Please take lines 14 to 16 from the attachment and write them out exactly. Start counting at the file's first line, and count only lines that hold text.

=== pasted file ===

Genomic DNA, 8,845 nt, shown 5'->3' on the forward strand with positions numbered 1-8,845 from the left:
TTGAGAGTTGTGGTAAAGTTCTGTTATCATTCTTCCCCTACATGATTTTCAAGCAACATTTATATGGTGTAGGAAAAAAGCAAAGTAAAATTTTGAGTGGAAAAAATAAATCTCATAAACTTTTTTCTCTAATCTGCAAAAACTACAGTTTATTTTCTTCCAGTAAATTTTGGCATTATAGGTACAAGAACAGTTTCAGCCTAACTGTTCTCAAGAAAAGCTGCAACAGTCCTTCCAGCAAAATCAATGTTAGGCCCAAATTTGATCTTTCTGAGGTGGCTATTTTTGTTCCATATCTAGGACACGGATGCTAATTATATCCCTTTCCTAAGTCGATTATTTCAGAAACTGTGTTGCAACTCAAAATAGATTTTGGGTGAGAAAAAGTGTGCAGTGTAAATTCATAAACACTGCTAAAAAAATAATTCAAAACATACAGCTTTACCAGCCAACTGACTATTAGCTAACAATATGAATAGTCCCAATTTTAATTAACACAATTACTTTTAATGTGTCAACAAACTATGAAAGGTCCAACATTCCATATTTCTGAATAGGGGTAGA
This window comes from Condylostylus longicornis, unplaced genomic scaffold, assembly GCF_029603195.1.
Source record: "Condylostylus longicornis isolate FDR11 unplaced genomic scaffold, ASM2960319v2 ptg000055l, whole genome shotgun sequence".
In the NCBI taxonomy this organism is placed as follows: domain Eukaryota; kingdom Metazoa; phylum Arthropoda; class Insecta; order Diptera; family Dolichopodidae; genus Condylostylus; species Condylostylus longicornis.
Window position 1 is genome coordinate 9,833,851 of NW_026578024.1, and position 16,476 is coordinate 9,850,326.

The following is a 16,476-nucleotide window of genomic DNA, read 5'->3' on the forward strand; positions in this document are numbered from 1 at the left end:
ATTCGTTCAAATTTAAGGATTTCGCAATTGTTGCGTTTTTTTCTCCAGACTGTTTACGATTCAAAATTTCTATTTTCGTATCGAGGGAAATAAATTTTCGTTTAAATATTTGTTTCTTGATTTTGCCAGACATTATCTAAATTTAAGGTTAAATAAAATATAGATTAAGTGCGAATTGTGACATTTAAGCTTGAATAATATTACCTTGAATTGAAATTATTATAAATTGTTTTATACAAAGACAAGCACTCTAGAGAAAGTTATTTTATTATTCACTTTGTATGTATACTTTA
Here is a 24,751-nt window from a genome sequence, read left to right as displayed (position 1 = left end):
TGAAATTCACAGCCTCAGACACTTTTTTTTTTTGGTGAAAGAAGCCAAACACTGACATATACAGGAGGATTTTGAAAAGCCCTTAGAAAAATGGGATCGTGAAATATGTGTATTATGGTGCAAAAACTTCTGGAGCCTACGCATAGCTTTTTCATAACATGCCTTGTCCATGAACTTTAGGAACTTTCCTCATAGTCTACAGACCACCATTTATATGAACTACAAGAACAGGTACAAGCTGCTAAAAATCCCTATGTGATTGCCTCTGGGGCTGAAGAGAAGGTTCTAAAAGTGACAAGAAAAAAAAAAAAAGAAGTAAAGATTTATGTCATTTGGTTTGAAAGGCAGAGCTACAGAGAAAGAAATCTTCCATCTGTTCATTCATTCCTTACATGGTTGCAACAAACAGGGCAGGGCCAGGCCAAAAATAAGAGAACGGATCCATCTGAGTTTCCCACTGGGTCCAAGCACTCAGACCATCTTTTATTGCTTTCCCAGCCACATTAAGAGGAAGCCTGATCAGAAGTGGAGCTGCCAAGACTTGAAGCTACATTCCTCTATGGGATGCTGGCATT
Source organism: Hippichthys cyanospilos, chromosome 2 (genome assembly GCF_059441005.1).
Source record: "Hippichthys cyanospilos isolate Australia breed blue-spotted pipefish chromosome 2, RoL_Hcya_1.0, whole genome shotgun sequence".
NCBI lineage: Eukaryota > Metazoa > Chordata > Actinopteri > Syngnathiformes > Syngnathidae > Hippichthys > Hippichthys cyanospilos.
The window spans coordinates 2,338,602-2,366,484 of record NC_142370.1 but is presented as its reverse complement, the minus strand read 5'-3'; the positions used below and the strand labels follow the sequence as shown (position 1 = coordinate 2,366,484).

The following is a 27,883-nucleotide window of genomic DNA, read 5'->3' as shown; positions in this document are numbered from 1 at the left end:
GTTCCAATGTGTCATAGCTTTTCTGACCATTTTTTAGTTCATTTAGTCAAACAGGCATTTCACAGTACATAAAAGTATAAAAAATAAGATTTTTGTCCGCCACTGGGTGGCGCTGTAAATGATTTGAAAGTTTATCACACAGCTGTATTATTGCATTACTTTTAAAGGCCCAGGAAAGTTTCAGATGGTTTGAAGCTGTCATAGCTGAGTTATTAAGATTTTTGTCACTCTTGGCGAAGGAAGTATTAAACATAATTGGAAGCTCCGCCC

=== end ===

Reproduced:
The window spans coordinates 2,338,602-2,366,484 of record NC_142370.1 but is presented as its reverse complement, the minus strand read 5'-3'; the positions used below and the strand labels follow the sequence as shown (position 1 = coordinate 2,366,484).

The following is a 27,883-nucleotide window of genomic DNA, read 5'->3' as shown; positions in this document are numbered from 1 at the left end:
GTTCCAATGTGTCATAGCTTTTCTGACCATTTTTTAGTTCATTTAGTCAAACAGGCATTTCACAGTACATAAAAGTATAAAAAATAAGATTTTTGTCCGCCACTGGGTGGCGCTGTAAATGATTTGAAAGTTTATCACACAGCTGTATTATTGCATTACTTTTAAAGGCCCAGGAAAGTTTCAGATGGTTTGAAGCTGTCATAGCTGAGTTATTAAGATTTTTGTCACTCTTGGCGAAGGAAGTATTAAACATAATTGGAAGCTCCGCCC